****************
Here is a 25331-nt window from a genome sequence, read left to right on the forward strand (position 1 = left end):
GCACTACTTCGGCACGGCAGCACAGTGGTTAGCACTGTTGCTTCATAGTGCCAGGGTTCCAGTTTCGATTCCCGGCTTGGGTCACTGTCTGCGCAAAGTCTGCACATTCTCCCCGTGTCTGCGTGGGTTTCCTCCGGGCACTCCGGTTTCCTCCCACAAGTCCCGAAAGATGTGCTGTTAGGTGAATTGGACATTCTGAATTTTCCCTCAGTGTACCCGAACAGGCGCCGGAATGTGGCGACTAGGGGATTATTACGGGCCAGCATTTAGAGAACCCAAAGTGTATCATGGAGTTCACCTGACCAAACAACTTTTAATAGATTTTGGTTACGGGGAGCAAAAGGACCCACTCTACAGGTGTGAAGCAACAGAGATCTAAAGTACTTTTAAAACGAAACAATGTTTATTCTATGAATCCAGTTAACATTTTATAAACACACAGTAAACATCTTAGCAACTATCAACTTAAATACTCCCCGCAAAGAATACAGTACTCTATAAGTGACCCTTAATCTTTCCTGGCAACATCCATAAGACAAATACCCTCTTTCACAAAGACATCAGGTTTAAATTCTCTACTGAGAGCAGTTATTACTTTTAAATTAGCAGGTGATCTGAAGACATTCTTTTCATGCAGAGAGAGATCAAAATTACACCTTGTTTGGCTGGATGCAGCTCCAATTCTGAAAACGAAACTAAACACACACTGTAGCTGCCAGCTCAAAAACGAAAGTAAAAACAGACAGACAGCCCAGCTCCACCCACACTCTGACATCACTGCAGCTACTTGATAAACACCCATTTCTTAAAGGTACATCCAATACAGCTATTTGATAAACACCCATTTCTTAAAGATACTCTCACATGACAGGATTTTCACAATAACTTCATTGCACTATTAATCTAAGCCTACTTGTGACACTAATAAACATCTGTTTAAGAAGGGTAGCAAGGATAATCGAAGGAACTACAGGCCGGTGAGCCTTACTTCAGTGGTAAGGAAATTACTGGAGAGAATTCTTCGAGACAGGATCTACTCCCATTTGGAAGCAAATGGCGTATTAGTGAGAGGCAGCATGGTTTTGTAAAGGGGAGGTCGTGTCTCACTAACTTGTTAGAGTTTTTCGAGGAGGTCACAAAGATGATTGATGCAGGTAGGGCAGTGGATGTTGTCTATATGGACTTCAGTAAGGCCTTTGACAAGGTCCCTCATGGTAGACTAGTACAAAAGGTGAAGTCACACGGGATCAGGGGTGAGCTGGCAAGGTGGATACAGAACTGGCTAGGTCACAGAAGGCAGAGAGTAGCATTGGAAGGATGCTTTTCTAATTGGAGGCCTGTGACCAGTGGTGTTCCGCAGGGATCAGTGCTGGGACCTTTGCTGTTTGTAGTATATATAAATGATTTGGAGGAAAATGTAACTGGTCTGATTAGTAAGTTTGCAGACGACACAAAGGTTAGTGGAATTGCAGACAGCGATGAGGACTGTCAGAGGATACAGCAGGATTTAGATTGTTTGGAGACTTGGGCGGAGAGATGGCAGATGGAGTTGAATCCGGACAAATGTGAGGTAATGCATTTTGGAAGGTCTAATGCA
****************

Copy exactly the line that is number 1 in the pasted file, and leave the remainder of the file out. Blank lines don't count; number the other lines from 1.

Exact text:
Here is a 25331-nt window from a genome sequence, read left to right on the forward strand (position 1 = left end):